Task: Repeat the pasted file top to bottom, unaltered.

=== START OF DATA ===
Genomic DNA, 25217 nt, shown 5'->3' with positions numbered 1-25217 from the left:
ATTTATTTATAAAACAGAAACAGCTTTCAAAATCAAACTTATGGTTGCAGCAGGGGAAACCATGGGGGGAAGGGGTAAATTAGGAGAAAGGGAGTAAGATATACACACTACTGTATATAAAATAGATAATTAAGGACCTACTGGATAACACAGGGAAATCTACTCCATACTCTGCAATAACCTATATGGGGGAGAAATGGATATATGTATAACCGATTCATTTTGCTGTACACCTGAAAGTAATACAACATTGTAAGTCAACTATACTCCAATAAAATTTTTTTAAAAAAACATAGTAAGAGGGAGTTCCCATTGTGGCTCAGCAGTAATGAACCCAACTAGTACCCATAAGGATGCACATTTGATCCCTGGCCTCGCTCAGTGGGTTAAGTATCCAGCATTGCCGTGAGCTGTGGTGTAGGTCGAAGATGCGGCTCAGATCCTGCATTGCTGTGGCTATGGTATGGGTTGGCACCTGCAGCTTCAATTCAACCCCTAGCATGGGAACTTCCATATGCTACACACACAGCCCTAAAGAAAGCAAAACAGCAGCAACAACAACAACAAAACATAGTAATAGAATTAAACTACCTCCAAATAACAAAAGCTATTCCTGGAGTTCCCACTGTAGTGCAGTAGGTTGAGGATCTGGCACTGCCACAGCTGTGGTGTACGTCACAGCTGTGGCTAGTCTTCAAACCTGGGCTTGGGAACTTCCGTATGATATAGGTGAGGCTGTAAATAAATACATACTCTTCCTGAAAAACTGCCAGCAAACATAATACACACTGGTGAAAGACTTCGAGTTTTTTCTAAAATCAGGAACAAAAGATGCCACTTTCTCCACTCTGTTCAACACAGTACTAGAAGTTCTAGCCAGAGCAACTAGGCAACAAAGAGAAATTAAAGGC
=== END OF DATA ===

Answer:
Genomic DNA, 25217 nt, shown 5'->3' with positions numbered 1-25217 from the left:
ATTTATTTATAAAACAGAAACAGCTTTCAAAATCAAACTTATGGTTGCAGCAGGGGAAACCATGGGGGGAAGGGGTAAATTAGGAGAAAGGGAGTAAGATATACACACTACTGTATATAAAATAGATAATTAAGGACCTACTGGATAACACAGGGAAATCTACTCCATACTCTGCAATAACCTATATGGGGGAGAAATGGATATATGTATAACCGATTCATTTTGCTGTACACCTGAAAGTAATACAACATTGTAAGTCAACTATACTCCAATAAAATTTTTTTAAAAAAACATAGTAAGAGGGAGTTCCCATTGTGGCTCAGCAGTAATGAACCCAACTAGTACCCATAAGGATGCACATTTGATCCCTGGCCTCGCTCAGTGGGTTAAGTATCCAGCATTGCCGTGAGCTGTGGTGTAGGTCGAAGATGCGGCTCAGATCCTGCATTGCTGTGGCTATGGTATGGGTTGGCACCTGCAGCTTCAATTCAACCCCTAGCATGGGAACTTCCATATGCTACACACACAGCCCTAAAGAAAGCAAAACAGCAGCAACAACAACAACAAAACATAGTAATAGAATTAAACTACCTCCAAATAACAAAAGCTATTCCTGGAGTTCCCACTGTAGTGCAGTAGGTTGAGGATCTGGCACTGCCACAGCTGTGGTGTACGTCACAGCTGTGGCTAGTCTTCAAACCTGGGCTTGGGAACTTCCGTATGATATAGGTGAGGCTGTAAATAAATACATACTCTTCCTGAAAAACTGCCAGCAAACATAATACACACTGGTGAAAGACTTCGAGTTTTTTCTAAAATCAGGAACAAAAGATGCCACTTTCTCCACTCTGTTCAACACAGTACTAGAAGTTCTAGCCAGAGCAACTAGGCAACAAAGAGAAATTAAAGGC